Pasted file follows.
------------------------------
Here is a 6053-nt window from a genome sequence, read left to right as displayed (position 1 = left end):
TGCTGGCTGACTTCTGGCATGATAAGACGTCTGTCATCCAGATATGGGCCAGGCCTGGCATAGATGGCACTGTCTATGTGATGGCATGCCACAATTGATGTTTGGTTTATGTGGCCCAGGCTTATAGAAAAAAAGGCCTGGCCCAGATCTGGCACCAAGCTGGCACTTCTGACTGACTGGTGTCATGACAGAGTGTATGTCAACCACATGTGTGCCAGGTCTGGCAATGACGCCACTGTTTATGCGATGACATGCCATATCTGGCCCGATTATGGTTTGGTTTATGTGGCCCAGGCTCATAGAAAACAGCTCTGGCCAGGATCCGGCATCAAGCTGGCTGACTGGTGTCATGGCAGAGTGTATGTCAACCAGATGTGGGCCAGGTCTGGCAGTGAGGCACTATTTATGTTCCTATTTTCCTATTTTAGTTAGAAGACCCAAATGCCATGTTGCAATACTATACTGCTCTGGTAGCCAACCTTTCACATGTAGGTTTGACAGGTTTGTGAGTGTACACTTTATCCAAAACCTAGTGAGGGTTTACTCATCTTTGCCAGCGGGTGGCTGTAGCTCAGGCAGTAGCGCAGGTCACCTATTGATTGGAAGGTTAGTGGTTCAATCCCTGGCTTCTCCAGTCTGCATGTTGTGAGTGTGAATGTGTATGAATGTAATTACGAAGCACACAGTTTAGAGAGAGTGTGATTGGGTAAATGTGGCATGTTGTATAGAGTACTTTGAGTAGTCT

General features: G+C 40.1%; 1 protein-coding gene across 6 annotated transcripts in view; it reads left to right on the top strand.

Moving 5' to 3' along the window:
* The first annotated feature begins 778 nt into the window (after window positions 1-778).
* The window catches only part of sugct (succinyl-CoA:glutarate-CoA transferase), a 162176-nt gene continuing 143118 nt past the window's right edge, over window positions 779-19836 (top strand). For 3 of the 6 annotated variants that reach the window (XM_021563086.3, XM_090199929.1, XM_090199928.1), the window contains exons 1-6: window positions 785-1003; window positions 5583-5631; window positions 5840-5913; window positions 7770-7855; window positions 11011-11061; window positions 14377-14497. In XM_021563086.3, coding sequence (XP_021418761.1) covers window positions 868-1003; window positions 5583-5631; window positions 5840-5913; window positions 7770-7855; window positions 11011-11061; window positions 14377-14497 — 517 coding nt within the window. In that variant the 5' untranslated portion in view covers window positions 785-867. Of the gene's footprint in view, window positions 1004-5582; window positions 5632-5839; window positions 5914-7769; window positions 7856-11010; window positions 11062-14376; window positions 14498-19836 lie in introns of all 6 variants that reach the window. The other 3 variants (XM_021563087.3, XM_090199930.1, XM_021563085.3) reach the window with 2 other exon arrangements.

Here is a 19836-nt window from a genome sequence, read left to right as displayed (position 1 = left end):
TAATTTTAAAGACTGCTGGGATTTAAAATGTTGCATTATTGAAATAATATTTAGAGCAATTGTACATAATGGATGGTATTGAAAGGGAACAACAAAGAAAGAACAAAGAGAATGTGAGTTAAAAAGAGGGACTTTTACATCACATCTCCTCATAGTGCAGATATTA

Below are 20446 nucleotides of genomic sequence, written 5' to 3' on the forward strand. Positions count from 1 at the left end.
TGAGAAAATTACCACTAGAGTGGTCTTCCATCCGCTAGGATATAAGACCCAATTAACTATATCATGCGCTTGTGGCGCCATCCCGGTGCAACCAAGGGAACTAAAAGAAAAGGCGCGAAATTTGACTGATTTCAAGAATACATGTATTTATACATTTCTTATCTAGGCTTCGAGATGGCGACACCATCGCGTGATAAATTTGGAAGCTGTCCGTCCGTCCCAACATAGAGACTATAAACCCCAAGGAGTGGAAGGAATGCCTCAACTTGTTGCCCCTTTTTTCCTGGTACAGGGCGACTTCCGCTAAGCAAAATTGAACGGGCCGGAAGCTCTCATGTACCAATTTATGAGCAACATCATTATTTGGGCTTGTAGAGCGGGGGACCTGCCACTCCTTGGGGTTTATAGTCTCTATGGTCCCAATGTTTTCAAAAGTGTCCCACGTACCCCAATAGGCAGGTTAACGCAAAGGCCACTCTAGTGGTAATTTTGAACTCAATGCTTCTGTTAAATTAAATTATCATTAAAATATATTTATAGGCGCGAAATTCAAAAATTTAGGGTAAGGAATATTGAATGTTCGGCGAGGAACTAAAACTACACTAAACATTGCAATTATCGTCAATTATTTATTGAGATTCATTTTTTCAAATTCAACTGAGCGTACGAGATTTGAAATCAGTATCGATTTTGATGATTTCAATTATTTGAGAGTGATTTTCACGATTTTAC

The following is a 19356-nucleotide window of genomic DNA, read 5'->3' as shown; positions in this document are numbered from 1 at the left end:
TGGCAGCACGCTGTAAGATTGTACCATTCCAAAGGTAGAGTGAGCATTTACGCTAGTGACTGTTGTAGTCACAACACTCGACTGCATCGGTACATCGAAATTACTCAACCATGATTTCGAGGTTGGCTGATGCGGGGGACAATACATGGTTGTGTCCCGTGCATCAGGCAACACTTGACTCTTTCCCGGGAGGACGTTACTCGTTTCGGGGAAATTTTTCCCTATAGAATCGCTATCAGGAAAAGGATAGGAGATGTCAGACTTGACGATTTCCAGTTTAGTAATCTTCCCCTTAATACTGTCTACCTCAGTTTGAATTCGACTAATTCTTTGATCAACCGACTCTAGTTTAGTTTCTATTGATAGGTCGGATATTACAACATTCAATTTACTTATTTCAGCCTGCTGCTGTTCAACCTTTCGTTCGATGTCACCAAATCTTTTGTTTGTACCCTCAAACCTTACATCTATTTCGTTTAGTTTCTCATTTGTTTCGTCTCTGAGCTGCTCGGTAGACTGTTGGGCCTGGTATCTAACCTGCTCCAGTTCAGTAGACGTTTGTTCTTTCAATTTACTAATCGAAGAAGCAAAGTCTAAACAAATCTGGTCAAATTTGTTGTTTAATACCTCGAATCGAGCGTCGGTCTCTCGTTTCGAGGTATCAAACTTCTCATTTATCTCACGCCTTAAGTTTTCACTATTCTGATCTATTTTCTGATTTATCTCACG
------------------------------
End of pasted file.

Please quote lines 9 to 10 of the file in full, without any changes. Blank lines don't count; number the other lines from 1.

Below are 20446 nucleotides of genomic sequence, written 5' to 3' on the forward strand. Positions count from 1 at the left end.
TGAGAAAATTACCACTAGAGTGGTCTTCCATCCGCTAGGATATAAGACCCAATTAACTATATCATGCGCTTGTGGCGCCATCCCGGTGCAACCAAGGGAACTAAAAGAAAAGGCGCGAAATTTGACTGATTTCAAGAATACATGTATTTATACATTTCTTATCTAGGCTTCGAGATGGCGACACCATCGCGTGATAAATTTGGAAGCTGTCCGTCCGTCCCAACATAGAGACTATAAACCCCAAGGAGTGGAAGGAATGCCTCAACTTGTTGCCCCTTTTTTCCTGGTACAGGGCGACTTCCGCTAAGCAAAATTGAACGGGCCGGAAGCTCTCATGTACCAATTTATGAGCAACATCATTATTTGGGCTTGTAGAGCGGGGGACCTGCCACTCCTTGGGGTTTATAGTCTCTATGGTCCCAATGTTTTCAAAAGTGTCCCACGTACCCCAATAGGCAGGTTAACGCAAAGGCCACTCTAGTGGTAATTTTGAACTCAATGCTTCTGTTAAATTAAATTATCATTAAAATATATTTATAGGCGCGAAATTCAAAAATTTAGGGTAAGGAATATTGAATGTTCGGCGAGGAACTAAAACTACACTAAACATTGCAATTATCGTCAATTATTTATTGAGATTCATTTTTTCAAATTCAACTGAGCGTACGAGATTTGAAATCAGTATCGATTTTGATGATTTCAATTATTTGAGAGTGATTTTCACGATTTTAC